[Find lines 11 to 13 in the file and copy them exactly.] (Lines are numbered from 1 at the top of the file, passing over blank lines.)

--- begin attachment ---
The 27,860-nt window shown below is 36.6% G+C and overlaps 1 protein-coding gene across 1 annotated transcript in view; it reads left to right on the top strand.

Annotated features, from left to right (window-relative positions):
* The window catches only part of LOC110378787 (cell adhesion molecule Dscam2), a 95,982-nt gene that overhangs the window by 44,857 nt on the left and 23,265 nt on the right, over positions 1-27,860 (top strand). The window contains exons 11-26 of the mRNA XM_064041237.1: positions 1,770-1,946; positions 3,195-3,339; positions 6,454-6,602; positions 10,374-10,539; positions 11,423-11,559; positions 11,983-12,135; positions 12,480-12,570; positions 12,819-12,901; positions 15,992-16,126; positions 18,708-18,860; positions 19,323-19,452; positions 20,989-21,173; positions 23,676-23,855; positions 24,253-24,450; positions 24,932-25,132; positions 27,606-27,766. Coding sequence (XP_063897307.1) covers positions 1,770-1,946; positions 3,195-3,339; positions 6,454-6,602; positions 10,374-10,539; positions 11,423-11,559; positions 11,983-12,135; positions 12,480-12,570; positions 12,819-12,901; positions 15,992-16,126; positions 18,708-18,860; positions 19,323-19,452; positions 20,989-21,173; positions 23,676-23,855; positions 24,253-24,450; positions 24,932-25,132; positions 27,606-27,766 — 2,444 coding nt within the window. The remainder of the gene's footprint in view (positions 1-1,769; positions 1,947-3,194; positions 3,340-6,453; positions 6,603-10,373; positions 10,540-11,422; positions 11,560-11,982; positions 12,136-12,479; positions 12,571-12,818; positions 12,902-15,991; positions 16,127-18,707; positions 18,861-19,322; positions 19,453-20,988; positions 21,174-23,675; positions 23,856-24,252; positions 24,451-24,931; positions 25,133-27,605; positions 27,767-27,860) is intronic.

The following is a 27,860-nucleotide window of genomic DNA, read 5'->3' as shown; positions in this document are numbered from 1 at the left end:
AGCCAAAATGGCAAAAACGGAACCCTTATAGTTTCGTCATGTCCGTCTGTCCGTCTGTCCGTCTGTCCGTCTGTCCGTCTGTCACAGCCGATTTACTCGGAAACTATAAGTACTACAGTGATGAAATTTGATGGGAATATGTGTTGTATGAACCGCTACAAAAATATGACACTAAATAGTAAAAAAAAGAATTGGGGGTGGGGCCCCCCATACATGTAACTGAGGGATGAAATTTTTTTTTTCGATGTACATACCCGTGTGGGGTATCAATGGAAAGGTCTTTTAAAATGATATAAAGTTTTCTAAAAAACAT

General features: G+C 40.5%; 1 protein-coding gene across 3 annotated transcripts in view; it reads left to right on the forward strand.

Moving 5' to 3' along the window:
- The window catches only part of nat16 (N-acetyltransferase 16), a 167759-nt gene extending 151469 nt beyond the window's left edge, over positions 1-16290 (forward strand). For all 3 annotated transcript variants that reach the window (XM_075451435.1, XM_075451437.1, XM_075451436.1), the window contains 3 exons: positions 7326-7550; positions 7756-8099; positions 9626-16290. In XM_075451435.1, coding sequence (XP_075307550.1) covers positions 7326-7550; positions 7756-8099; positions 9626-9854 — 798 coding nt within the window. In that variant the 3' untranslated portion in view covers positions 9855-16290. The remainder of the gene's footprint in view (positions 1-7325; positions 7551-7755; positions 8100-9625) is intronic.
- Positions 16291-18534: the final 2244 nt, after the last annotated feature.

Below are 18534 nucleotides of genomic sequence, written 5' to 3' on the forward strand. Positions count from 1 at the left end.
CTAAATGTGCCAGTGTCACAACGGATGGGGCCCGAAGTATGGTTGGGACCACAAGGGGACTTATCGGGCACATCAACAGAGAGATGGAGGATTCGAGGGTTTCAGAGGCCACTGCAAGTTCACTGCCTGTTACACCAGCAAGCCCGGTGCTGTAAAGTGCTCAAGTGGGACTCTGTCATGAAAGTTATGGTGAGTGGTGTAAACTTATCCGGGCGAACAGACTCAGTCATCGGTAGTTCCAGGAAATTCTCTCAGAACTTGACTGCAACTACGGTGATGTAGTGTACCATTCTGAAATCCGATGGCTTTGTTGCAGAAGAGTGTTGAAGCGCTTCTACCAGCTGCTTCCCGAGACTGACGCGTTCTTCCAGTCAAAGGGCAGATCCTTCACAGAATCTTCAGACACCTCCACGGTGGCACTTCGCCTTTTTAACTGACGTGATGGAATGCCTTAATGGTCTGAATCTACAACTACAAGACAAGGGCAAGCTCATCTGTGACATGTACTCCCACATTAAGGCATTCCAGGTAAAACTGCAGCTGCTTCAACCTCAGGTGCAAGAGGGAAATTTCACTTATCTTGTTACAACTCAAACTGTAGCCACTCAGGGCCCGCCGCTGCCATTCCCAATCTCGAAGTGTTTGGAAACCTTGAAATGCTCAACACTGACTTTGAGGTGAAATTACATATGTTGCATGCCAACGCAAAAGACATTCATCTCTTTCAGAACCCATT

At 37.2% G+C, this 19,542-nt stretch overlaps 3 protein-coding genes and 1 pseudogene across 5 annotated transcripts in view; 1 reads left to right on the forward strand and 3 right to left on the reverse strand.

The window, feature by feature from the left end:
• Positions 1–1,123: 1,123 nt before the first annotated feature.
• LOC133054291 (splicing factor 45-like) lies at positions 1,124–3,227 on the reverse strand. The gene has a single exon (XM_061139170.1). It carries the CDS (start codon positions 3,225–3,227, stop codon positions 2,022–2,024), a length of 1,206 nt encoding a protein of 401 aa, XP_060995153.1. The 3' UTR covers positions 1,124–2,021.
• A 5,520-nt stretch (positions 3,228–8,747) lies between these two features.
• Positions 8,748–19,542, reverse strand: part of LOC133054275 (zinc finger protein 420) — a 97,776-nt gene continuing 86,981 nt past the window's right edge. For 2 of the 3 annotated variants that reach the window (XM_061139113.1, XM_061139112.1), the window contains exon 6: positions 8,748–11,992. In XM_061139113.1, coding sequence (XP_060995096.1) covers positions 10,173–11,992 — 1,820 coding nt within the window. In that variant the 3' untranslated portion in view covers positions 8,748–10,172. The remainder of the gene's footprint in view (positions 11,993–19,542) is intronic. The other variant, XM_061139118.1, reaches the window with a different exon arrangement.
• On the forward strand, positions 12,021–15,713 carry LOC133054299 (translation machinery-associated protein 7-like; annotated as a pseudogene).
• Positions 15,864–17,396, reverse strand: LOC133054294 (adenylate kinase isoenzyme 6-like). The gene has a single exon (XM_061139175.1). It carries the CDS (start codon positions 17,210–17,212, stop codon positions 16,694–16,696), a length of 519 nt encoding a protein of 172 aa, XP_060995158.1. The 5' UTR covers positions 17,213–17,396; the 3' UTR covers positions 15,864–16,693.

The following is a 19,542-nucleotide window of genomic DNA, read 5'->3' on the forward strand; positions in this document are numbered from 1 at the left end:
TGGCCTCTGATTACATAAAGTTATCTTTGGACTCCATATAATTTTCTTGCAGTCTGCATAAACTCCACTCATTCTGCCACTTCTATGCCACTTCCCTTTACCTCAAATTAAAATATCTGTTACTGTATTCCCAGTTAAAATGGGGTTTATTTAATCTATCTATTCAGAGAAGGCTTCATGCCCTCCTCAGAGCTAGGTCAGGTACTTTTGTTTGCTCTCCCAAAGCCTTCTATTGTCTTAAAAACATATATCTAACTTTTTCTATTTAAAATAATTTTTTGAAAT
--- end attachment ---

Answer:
CTAAATGTGCCAGTGTCACAACGGATGGGGCCCGAAGTATGGTTGGGACCACAAGGGGACTTATCGGGCACATCAACAGAGAGATGGAGGATTCGAGGGTTTCAGAGGCCACTGCAAGTTCACTGCCTGTTACACCAGCAAGCCCGGTGCTGTAAAGTGCTCAAGTGGGACTCTGTCATGAAAGTTATGGTGAGTGGTGTAAACTTATCCGGGCGAACAGACTCAGTCATCGGTAGTTCCAGGAAATTCTCTCAGAACTTGACTGCAACTACGGTGATGTAGTGTACCATTCTGAAATCCGATGGCTTTGTTGCAGAAGAGTGTTGAAGCGCTTCTACCAGCTGCTTCCCGAGACTGACGCGTTCTTCCAGTCAAAGGGCAGATCCTTCACAGAATCTTCAGACACCTCCACGGTGGCACTTCGCCTTTTTAACTGACGTGATGGAATGCCTTAATGGTCTGAATCTACAACTACAAGACAAGGGCAAGCTCATCTGTGACATGTACTCCCACATTAAGGCATTCCAGGTAAAACTGCAGCTGCTTCAACCTCAGGTGCAAGAGGGAAATTTCACTTATCTTGTTACAACTCAAACTGTAGCCACTCAGGGCCCGCCGCTGCCATTCCCAATCTCGAAGTGTTTGGAAACCTTGAAATGCTCAACACTGACTTTGAGGTGAAATTACATATGTTGCATGCCAACGCAAAAGACATTCATCTCTTTCAGAACCCATT

At 37.2% G+C, this 19,542-nt stretch overlaps 3 protein-coding genes and 1 pseudogene across 5 annotated transcripts in view; 1 reads left to right on the forward strand and 3 right to left on the reverse strand.

The window, feature by feature from the left end: